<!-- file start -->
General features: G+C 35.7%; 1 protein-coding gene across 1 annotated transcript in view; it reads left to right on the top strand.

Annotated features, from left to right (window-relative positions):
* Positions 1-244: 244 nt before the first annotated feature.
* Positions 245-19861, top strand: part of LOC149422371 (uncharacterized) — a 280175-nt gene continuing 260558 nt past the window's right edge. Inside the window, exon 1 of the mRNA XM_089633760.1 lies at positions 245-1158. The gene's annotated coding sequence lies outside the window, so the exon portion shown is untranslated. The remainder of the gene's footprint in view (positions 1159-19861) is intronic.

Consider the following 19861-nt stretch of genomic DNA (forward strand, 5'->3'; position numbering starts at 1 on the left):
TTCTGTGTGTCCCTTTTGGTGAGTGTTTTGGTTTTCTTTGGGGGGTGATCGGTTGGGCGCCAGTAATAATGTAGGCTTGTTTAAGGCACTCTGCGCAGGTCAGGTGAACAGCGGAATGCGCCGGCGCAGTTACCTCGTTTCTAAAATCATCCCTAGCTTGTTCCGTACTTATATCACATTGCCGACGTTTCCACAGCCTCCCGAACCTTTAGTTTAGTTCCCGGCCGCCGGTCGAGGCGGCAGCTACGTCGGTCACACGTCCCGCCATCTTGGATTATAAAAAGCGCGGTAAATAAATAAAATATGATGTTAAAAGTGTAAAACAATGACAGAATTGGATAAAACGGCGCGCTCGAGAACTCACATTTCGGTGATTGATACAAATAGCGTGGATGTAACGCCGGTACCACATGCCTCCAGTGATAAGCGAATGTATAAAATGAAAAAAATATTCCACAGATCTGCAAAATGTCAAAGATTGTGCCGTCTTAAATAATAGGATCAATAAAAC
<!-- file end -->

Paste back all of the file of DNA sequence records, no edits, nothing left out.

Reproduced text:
General features: G+C 35.7%; 1 protein-coding gene across 1 annotated transcript in view; it reads left to right on the top strand.

Annotated features, from left to right (window-relative positions):
* Positions 1-244: 244 nt before the first annotated feature.
* Positions 245-19861, top strand: part of LOC149422371 (uncharacterized) — a 280175-nt gene continuing 260558 nt past the window's right edge. Inside the window, exon 1 of the mRNA XM_089633760.1 lies at positions 245-1158. The gene's annotated coding sequence lies outside the window, so the exon portion shown is untranslated. The remainder of the gene's footprint in view (positions 1159-19861) is intronic.

Consider the following 19861-nt stretch of genomic DNA (forward strand, 5'->3'; position numbering starts at 1 on the left):
TTCTGTGTGTCCCTTTTGGTGAGTGTTTTGGTTTTCTTTGGGGGGTGATCGGTTGGGCGCCAGTAATAATGTAGGCTTGTTTAAGGCACTCTGCGCAGGTCAGGTGAACAGCGGAATGCGCCGGCGCAGTTACCTCGTTTCTAAAATCATCCCTAGCTTGTTCCGTACTTATATCACATTGCCGACGTTTCCACAGCCTCCCGAACCTTTAGTTTAGTTCCCGGCCGCCGGTCGAGGCGGCAGCTACGTCGGTCACACGTCCCGCCATCTTGGATTATAAAAAGCGCGGTAAATAAATAAAATATGATGTTAAAAGTGTAAAACAATGACAGAATTGGATAAAACGGCGCGCTCGAGAACTCACATTTCGGTGATTGATACAAATAGCGTGGATGTAACGCCGGTACCACATGCCTCCAGTGATAAGCGAATGTATAAAATGAAAAAAATATTCCACAGATCTGCAAAATGTCAAAGATTGTGCCGTCTTAAATAATAGGATCAATAAAAC